You can store everything you aren’t actively listening to, watching, or reading on Amazon’s cloud servers. Thus when you delete a book you don’t lose it. You just move it off the device. You can retrieve it whenever you like. All is well if you have WiFi. It’s only an issue when you lack a WiFi connection. Serious road warriors should probably spend the money and get a version with 3G. Kindles with 3G automatically switch to it when there’s no WiFi.
You can do most things you would want to do on any tablet on the Kindle. You won’t be editing pictures or writing your novel, but I don’t think you’d be doing that on any tablet. Or at least, I wouldn’t. For those things, I want a lot more RAM, a real hard drive, the right application and most important, a full-sized keyboard.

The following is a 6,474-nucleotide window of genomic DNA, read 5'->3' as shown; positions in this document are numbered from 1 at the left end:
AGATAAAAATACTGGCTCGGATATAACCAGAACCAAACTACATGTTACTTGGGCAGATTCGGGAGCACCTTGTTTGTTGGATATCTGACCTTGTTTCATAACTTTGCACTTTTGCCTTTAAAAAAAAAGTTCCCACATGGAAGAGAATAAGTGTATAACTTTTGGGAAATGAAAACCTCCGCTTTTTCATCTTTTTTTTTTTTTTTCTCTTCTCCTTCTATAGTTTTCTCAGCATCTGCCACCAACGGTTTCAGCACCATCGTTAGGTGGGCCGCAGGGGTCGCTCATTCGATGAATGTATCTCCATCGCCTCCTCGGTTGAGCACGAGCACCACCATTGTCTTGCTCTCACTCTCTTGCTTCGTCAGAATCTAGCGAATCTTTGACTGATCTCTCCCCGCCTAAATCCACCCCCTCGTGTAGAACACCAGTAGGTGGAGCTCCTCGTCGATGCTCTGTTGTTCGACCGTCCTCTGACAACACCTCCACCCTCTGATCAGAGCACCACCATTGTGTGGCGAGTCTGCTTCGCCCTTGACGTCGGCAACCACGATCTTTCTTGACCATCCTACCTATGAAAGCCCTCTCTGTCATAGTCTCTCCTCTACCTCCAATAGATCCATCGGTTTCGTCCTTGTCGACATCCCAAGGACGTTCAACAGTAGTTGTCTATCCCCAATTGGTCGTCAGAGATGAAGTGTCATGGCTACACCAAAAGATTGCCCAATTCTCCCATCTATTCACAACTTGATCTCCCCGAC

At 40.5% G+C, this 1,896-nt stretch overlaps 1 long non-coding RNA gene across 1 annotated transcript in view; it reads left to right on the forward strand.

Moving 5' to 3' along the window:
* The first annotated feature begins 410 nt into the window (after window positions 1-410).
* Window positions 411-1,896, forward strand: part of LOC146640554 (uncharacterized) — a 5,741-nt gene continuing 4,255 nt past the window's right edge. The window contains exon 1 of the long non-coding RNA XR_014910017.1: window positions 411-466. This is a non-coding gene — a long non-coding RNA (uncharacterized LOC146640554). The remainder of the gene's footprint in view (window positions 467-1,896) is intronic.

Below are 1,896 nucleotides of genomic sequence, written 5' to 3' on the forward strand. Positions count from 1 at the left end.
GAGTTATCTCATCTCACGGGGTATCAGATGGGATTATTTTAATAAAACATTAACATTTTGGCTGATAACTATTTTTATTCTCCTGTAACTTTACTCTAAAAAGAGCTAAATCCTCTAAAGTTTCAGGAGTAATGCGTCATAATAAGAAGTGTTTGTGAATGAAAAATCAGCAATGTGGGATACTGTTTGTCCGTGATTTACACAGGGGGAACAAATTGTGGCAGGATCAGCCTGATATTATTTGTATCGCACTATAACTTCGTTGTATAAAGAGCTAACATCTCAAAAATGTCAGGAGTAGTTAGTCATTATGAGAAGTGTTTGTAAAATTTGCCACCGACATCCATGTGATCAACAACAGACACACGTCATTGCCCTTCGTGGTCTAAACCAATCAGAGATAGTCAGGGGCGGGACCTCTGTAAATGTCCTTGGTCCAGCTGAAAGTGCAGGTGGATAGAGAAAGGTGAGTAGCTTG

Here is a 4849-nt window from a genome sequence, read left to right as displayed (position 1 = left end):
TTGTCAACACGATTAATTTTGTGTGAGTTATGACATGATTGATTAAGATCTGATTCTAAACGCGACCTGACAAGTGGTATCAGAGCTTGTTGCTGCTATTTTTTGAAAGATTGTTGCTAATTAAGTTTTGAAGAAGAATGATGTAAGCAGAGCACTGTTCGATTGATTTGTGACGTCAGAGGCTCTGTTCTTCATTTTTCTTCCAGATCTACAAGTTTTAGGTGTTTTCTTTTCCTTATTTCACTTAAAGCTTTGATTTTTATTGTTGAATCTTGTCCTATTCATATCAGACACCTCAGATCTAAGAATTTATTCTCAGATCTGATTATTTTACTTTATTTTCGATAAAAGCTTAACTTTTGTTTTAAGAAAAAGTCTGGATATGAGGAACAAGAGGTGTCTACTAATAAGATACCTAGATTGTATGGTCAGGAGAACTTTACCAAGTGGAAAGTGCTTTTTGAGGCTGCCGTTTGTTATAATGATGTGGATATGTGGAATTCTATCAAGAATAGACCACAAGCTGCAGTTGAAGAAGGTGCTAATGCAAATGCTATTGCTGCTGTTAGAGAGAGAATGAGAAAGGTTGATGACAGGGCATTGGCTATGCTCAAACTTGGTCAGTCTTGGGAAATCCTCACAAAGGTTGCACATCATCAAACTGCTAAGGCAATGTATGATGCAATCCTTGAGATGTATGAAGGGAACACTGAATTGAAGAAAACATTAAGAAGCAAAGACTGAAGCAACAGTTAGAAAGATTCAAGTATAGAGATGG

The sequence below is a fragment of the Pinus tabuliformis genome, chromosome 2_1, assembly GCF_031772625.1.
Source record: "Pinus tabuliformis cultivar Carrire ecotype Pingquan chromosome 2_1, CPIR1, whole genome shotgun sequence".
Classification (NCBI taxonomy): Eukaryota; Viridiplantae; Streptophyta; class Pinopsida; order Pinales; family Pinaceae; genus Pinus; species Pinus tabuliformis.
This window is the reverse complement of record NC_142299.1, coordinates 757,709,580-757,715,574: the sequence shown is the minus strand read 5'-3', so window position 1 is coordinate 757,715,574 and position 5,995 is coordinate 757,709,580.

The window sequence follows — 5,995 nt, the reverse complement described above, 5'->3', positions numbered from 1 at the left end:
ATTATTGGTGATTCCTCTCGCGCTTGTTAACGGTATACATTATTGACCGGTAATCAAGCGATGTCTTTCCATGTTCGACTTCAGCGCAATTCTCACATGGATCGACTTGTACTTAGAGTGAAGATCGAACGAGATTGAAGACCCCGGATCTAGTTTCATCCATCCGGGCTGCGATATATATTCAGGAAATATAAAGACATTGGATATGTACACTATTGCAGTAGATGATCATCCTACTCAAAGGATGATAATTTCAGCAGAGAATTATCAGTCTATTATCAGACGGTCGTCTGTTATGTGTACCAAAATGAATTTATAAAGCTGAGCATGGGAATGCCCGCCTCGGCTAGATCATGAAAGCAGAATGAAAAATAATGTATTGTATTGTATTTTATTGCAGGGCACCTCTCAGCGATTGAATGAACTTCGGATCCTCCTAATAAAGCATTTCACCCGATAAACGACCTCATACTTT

The manual — such as it is — is poorly written and incomplete. Effectively useless. Amazon has very good customer service, real people who really know the device and will stay on the phone with you until your battery runs out … but who wants to have to call customer service to figure out how to delete a book or movie? Or for that matter, turn the unit on? It’s stupidly simple, but even if you actually find the manual (I had to call customer service for that, too), you won’t find a listing for “delete,” “remove”, “turn on,” etc. Amazon, hire a competent technical writer. We work cheap. Give a job to someone who needs one!
I bought the $199 version that has advertising. I’m not finding it intrusive. You can get rid of the adverts even after you’ve bought it for an extra $15 if they annoy you, but they show up only as offers on the splash screen. Otherwise, all the ads are under the Offers menu, so you won’t see them unless you are actually interested and go looking for them.